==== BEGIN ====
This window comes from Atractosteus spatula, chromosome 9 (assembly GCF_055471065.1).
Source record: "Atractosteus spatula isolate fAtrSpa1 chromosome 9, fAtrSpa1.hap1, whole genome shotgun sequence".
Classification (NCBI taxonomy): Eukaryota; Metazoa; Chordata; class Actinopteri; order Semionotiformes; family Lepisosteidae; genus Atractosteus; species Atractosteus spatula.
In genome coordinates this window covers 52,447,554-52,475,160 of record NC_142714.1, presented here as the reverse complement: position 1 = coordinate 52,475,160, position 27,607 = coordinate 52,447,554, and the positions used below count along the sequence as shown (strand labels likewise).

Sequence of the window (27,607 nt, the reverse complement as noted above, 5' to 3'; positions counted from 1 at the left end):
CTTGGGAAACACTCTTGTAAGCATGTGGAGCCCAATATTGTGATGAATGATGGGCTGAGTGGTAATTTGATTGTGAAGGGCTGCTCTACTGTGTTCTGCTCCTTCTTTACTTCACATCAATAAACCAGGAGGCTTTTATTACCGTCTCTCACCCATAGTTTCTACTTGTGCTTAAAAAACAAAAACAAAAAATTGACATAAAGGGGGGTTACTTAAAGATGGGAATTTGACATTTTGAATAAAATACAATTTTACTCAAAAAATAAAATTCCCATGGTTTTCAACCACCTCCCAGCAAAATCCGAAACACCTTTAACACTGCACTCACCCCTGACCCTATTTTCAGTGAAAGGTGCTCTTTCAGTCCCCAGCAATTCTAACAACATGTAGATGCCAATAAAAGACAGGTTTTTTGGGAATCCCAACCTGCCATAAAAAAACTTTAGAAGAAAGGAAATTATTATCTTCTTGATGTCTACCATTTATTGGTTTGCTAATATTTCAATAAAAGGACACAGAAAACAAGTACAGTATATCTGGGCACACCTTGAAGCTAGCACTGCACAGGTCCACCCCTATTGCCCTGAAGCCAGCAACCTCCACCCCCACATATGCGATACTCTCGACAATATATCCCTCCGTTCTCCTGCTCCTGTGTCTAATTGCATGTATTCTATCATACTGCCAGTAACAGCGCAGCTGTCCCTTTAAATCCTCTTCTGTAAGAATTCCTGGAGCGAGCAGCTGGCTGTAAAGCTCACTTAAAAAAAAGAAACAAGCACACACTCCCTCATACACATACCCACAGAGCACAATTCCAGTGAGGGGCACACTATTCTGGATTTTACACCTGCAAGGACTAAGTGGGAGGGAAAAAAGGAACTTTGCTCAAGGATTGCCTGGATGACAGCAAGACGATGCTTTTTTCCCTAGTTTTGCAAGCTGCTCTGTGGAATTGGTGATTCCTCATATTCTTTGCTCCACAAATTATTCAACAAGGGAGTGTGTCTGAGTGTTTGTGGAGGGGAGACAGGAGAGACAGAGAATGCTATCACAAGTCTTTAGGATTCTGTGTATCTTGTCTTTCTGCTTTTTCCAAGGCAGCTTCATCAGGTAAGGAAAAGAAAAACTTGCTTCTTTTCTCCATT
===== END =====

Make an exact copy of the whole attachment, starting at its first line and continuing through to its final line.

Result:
This window comes from Atractosteus spatula, chromosome 9 (assembly GCF_055471065.1).
Source record: "Atractosteus spatula isolate fAtrSpa1 chromosome 9, fAtrSpa1.hap1, whole genome shotgun sequence".
Classification (NCBI taxonomy): Eukaryota; Metazoa; Chordata; class Actinopteri; order Semionotiformes; family Lepisosteidae; genus Atractosteus; species Atractosteus spatula.
In genome coordinates this window covers 52,447,554-52,475,160 of record NC_142714.1, presented here as the reverse complement: position 1 = coordinate 52,475,160, position 27,607 = coordinate 52,447,554, and the positions used below count along the sequence as shown (strand labels likewise).

Sequence of the window (27,607 nt, the reverse complement as noted above, 5' to 3'; positions counted from 1 at the left end):
CTTGGGAAACACTCTTGTAAGCATGTGGAGCCCAATATTGTGATGAATGATGGGCTGAGTGGTAATTTGATTGTGAAGGGCTGCTCTACTGTGTTCTGCTCCTTCTTTACTTCACATCAATAAACCAGGAGGCTTTTATTACCGTCTCTCACCCATAGTTTCTACTTGTGCTTAAAAAACAAAAACAAAAAATTGACATAAAGGGGGGTTACTTAAAGATGGGAATTTGACATTTTGAATAAAATACAATTTTACTCAAAAAATAAAATTCCCATGGTTTTCAACCACCTCCCAGCAAAATCCGAAACACCTTTAACACTGCACTCACCCCTGACCCTATTTTCAGTGAAAGGTGCTCTTTCAGTCCCCAGCAATTCTAACAACATGTAGATGCCAATAAAAGACAGGTTTTTTGGGAATCCCAACCTGCCATAAAAAAACTTTAGAAGAAAGGAAATTATTATCTTCTTGATGTCTACCATTTATTGGTTTGCTAATATTTCAATAAAAGGACACAGAAAACAAGTACAGTATATCTGGGCACACCTTGAAGCTAGCACTGCACAGGTCCACCCCTATTGCCCTGAAGCCAGCAACCTCCACCCCCACATATGCGATACTCTCGACAATATATCCCTCCGTTCTCCTGCTCCTGTGTCTAATTGCATGTATTCTATCATACTGCCAGTAACAGCGCAGCTGTCCCTTTAAATCCTCTTCTGTAAGAATTCCTGGAGCGAGCAGCTGGCTGTAAAGCTCACTTAAAAAAAAGAAACAAGCACACACTCCCTCATACACATACCCACAGAGCACAATTCCAGTGAGGGGCACACTATTCTGGATTTTACACCTGCAAGGACTAAGTGGGAGGGAAAAAAGGAACTTTGCTCAAGGATTGCCTGGATGACAGCAAGACGATGCTTTTTTCCCTAGTTTTGCAAGCTGCTCTGTGGAATTGGTGATTCCTCATATTCTTTGCTCCACAAATTATTCAACAAGGGAGTGTGTCTGAGTGTTTGTGGAGGGGAGACAGGAGAGACAGAGAATGCTATCACAAGTCTTTAGGATTCTGTGTATCTTGTCTTTCTGCTTTTTCCAAGGCAGCTTCATCAGGTAAGGAAAAGAAAAACTTGCTTCTTTTCTCCATT